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In March 2020, the European Union Aviation Safety Agency (EASA) amended regulation number 1178/2011 which detailed the rules concerning the acceptance of third-country certification of pilots. This amendment streamlined the process of converting pilot licenses from non-European countries, i.e., the USA, and made provisions for a 28-day holiday license. This license can be issued once per year for one 28-day period. This process has taken time for individual countries to implement. Germany and several other European Union (EU) countries now offer the license.
The Holiday license allows US pilots to convert their US license to a temporary EASA license quickly. The conversion enables a US Pilot to rent European-registered aircraft and barnstorm around Europe. I found this a straightforward process and a great alternative to flying your airplane across the North Atlantic.
One of the best sources to accomplish this mission is AOPA Germany. On its website, flight instructor and member services representative, Petra Schellhorn, has listed the requirements for the 28-day Holiday license and the new conversion process to convert your US FAA license to an EASA license. Petra has also included links for the necessary applications and forms. The advantage of the full EASA license is that it is not restricted to 28 days. There is a conversion process for all ratings, but for most US pilots, the Private or Private/Instrument Rating is sufficient to rent an airplane and visit many scenic European airports.
Each EU country may have slightly different requirements. In my case, I completed the Holiday license in Germany. They accept your FAA license and medical. All you need to complete the necessary forms are:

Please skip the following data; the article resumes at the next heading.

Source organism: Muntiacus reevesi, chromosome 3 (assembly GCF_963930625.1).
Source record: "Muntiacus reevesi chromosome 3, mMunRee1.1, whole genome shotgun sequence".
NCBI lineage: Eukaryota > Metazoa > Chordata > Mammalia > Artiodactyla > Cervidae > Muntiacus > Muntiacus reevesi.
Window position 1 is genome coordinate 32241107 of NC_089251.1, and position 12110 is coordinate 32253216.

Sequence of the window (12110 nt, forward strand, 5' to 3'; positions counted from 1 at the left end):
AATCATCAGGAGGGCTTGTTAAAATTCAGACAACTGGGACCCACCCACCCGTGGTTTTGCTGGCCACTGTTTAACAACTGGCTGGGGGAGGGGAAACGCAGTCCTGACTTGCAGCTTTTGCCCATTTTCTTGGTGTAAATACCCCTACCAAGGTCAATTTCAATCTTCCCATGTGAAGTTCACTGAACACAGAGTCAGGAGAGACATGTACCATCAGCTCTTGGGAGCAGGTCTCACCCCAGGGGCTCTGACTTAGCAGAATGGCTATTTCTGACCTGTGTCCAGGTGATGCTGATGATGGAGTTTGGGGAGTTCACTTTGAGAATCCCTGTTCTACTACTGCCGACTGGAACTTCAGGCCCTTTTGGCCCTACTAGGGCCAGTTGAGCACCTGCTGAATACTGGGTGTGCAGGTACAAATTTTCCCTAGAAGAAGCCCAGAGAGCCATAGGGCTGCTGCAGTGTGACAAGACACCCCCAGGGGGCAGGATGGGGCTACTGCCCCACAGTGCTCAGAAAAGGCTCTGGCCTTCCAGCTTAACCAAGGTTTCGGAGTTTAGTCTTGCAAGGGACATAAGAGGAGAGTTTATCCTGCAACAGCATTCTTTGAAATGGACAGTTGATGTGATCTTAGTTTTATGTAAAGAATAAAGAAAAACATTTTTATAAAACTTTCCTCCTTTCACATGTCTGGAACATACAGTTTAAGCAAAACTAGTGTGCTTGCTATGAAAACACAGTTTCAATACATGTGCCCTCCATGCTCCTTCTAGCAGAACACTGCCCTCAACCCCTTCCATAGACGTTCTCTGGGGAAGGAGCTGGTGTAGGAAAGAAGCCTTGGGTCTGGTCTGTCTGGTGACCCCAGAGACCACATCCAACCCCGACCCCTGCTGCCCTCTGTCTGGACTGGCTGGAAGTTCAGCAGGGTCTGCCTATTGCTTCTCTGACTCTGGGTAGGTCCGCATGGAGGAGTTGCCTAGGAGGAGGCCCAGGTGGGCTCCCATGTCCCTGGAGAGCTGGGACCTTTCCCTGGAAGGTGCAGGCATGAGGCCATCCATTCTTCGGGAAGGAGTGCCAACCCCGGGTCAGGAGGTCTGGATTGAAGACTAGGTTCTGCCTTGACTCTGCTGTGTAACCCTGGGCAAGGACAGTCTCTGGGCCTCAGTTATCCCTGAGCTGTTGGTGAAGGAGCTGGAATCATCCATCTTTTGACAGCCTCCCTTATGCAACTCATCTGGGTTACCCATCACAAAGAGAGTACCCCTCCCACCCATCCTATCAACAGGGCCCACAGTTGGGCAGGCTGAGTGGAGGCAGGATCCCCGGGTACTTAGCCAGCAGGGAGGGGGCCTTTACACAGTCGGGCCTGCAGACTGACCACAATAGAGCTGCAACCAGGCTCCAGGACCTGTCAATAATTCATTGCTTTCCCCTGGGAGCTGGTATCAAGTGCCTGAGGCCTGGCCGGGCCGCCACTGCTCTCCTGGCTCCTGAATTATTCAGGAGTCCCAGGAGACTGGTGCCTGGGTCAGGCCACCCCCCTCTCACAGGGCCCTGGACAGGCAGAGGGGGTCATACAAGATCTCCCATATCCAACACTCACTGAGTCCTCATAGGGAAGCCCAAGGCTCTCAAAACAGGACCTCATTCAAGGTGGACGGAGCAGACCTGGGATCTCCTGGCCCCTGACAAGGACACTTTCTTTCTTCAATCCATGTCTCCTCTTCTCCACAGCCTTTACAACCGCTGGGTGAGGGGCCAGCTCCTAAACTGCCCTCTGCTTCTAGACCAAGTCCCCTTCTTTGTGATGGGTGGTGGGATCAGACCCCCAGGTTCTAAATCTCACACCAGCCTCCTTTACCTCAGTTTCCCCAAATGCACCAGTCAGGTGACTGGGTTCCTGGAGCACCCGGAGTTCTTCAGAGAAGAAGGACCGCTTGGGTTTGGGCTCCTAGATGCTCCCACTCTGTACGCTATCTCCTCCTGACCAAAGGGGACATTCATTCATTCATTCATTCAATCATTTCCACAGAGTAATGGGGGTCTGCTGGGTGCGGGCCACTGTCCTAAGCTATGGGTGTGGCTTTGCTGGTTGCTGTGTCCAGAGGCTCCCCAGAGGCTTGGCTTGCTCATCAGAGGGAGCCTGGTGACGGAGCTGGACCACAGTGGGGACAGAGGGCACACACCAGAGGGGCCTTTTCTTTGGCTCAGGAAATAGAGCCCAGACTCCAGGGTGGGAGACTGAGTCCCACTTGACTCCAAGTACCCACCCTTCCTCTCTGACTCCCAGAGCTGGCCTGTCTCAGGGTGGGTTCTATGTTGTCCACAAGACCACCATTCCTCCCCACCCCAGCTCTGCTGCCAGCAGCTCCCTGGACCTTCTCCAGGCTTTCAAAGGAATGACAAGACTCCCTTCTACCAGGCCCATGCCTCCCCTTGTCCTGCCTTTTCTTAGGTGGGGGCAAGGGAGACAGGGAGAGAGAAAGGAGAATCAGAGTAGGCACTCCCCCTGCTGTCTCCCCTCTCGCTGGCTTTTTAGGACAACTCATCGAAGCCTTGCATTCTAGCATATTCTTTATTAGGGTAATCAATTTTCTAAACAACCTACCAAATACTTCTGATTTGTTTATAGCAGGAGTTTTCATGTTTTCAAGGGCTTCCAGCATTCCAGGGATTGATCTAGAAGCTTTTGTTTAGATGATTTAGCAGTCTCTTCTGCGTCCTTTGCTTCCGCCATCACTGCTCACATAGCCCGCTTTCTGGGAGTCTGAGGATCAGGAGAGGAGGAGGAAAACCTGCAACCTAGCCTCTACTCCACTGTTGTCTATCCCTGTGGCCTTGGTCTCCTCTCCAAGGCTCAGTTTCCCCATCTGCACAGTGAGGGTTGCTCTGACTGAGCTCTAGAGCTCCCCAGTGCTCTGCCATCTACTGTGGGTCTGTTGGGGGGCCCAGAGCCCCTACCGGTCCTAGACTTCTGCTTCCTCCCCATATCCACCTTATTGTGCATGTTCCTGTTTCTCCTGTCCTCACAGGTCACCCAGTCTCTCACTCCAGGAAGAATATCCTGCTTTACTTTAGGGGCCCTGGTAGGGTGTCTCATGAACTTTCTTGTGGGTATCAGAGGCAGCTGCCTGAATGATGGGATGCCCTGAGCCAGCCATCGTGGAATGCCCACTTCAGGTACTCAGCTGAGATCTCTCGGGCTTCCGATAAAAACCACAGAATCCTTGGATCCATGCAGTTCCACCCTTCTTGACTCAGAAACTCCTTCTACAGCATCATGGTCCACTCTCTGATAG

- Copies of your license.
- Proof of identity (Passport).
- Current medical and verification of your license from the FAA.
- Rental aircraft registration number.
The FAA has a link on its website for license verification; however, Germany currently requires a separate email from the FAA confirming license verification. All of this should be completed well before your planned travel to Europe.
The German Holiday License is specific to an aircraft registration number. Therefore, you must know the registration number when completing the application. More than one registration number can be listed.
After the application and documents are submitted and accepted, all that is left is a required “acclimatization” flight with a certified flight instructor. If you have not flown in Europe, there are some differences from the US. Airspace, altimetry, transition level, VFR procedures, and airport operations differ. A quick flight with a flight instructor is not enough to get familiar with the differences. You will want to schedule ground and flight training to familiarize yourself with European airspace and regulations. I have flown in Europe before, but I found a one-hour simulator session, along with two flights and some ground instruction, very helpful in refreshing my EU flying skills. If you have never flown in Europe, having a flight instructor ride around for a few hours would also be a good idea following the basic training.
My training was completed at the Cirrus Training Center Motorflugschule located at Egelsbach Airport (EDFE), Egelsbach, Germany which is about a 20-minute train ride east of the Frankfurt International Airport. Several Cessna, Diamond, and Cirrus flight schools offer rentals. Foreflight and Sky Demon both work well for flight planning and weather.